SAN FRANCISCO - With mushrooming volumes of data, companies will soon have the same problems as an apartment-dwelling shopaholic: too much stuff.

As regulations expand the types of information that has to be stored indefinitely and the social information saved by employees grows exponentially -- think of new-baby photos emailed to everyone in the company -- data centers are reaching a breaking point, says Andy Monshaw, general manager of

IBM

(IBM) - Get Report

Systems Storage.

The volume of data being stored is growing by about 57% a year, says Barry Rudolph, vice president of IBM Storage. About 80% of that data is unstructured -- a type that doesn't fit easily into spreadsheets.

IBM is taking a run at the problem with a set of new and evolved products announced Monday. They comprise a multi-year effort to grapple with the data explosion through a broad range of technologies, the company said. Toward this goal, IBM invested about $2 billion in research and acquisitions, including

Cognos

and

XIV

earlier this year. Cognos software helps companies classify and retrieve unstructured data.

Executives declined to estimate revenue expectations from the group of announcements.

While few of IBM's 30 announcements Monday will likely change the game, taken together they tackle the headaches caused by burgeoning data storage centers.

The most intriguing of IBM's announcements is the XIV storage array, says independent technology analyst Charles King, of Pund-IT Research.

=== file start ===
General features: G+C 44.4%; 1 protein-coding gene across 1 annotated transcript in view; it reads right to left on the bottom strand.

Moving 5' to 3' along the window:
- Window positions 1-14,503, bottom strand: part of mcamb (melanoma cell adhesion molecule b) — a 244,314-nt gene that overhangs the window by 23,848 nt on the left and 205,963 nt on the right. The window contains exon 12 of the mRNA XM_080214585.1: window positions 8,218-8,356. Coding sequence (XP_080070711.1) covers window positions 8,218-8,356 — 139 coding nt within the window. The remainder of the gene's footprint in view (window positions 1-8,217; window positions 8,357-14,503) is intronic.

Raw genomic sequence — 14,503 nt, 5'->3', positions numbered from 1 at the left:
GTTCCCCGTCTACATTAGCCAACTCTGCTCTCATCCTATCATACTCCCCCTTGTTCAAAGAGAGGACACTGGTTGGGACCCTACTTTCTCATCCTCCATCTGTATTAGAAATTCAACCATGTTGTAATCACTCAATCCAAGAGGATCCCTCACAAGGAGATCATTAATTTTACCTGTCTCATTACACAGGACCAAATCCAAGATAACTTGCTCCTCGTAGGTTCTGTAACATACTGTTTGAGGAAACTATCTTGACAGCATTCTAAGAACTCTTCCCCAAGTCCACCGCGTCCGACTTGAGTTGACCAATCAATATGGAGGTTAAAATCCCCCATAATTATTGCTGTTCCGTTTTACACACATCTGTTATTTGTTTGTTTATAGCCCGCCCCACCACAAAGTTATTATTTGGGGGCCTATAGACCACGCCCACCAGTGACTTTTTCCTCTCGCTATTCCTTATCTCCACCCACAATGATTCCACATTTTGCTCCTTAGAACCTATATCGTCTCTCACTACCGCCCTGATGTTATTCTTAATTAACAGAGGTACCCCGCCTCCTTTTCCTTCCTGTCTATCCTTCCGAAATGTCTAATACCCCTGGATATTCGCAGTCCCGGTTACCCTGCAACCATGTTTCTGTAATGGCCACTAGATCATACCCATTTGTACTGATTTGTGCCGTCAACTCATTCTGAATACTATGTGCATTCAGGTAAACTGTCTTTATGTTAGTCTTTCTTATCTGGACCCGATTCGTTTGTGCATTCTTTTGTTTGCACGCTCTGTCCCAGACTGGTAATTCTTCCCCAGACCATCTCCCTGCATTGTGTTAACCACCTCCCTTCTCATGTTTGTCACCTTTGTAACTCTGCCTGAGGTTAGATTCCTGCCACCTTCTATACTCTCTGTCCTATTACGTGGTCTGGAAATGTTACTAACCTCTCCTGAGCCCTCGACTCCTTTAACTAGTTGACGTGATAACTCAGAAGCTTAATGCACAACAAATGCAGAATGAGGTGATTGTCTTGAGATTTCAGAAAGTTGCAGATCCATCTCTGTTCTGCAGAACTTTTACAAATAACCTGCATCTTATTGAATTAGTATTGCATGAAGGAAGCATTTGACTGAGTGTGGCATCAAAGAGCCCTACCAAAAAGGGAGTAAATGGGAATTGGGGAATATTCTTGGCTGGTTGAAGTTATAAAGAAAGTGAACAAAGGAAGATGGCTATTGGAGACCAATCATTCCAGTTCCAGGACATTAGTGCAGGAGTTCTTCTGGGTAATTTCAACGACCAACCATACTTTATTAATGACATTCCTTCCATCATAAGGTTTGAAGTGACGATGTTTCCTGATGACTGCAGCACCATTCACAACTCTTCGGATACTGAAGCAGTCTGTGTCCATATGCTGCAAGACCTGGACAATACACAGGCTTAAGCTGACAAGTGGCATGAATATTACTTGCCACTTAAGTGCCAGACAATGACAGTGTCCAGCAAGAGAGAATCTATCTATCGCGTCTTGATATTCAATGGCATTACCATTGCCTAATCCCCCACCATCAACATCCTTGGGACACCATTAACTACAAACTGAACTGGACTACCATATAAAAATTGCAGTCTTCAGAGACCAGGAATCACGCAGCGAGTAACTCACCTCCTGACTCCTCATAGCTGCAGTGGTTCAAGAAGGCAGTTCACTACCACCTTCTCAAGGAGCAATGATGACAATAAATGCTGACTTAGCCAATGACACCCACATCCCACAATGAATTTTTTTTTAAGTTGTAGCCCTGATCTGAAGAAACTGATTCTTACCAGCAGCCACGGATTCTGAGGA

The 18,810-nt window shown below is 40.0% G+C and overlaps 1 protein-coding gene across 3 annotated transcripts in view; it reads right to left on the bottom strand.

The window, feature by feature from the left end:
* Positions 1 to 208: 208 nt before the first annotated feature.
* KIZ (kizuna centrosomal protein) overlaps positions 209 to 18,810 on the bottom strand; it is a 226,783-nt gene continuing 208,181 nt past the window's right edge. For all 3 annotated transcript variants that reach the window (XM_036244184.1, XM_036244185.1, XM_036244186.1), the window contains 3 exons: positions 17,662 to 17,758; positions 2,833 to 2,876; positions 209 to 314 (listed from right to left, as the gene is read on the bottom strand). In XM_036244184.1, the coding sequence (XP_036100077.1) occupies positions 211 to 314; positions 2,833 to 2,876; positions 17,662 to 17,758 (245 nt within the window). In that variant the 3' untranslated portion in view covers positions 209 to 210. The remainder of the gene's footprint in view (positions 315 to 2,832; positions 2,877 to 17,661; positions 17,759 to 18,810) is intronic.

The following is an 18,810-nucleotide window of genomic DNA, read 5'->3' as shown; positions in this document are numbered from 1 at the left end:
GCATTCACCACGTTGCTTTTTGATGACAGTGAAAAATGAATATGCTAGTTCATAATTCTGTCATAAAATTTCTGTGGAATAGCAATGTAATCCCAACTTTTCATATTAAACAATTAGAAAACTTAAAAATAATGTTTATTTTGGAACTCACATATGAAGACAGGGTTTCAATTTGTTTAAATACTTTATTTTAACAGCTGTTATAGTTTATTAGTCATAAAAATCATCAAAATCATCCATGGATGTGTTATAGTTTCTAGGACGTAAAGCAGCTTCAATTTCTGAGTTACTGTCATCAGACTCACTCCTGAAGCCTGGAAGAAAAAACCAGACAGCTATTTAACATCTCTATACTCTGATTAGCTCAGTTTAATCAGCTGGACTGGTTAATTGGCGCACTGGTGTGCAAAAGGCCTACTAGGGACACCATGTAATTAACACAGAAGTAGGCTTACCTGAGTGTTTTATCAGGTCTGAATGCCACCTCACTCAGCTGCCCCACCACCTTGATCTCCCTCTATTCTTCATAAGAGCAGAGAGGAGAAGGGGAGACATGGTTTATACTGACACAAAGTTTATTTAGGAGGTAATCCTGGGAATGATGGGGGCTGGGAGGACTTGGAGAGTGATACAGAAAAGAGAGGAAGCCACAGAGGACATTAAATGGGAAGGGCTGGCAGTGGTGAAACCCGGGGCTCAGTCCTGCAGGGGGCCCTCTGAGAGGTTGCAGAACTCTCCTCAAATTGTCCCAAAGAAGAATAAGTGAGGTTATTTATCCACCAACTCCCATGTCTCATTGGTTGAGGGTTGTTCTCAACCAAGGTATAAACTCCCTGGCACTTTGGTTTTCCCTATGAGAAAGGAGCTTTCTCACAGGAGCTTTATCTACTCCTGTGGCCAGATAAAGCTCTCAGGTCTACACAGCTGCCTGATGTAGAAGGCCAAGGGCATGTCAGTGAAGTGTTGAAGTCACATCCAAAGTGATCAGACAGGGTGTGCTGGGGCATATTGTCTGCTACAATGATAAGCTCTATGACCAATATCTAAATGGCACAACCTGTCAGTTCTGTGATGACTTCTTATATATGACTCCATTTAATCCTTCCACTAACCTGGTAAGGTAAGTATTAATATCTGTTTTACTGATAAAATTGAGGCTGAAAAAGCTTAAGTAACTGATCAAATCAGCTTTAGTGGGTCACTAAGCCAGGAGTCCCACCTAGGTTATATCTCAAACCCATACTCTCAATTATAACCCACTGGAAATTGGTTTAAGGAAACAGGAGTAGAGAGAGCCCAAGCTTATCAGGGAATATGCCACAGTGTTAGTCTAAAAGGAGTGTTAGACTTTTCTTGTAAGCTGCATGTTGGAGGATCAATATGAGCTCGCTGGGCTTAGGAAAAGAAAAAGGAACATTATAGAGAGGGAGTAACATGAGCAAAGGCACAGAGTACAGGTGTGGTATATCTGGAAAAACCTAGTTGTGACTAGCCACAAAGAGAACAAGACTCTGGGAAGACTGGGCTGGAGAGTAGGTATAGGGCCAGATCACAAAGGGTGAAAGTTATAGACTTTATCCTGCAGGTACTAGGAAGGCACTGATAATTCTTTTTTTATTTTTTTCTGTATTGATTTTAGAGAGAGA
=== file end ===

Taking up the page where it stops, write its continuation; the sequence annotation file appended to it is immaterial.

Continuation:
The system uses existing industry-standard storage technology -- 180 low-cost, low-speed, high-capacity SATA drives -- but adds sophisticated software, such as data acceleration, to get very high performance out of it.

The $500,000 system was released last week. Over 100 XIVs are in use, many in trial phases, at corporations typically requiring high-end open systems, Monshaw says. About 95% of the arrays are at companies that had not bought IBM storage equipment in the past.

"This piece of

Monday's announcement will be a dominant force in the industry over the next several years," Monshaw predicts. "XIV has turned out to be a brilliant acquisition."

That company was the brainchild of a former

EMC

(EMC)

engineer. IBM competes with EMC and others to supply corporations with storage equipment and software.

Other aspects of IBM's latest announcement include several new models of storage equipment, as well as an acquired "deduplication" technology, which can delete all but one of those redundant baby pictures from corporate servers while giving all the users access to the remaining image. IBM bought Diligent, developer of the technology, in April.

EMC and

Data Domain

(DDUP)

have a head-start in deduplication software.

And a recent research breakthrough in IBM solid-state (Flash) storage technology opens the door to products from IBM targeted at businesses with demanding transaction-intensive operations, such as financial trading desks, says Bruce Hillsberg, director for Storage Systems at IBM's Almaden Research Labs in San Jose, Calif.

Shares of IBM, caught in the market's bold move higher Monday, were recently up 2.8% to $117.11.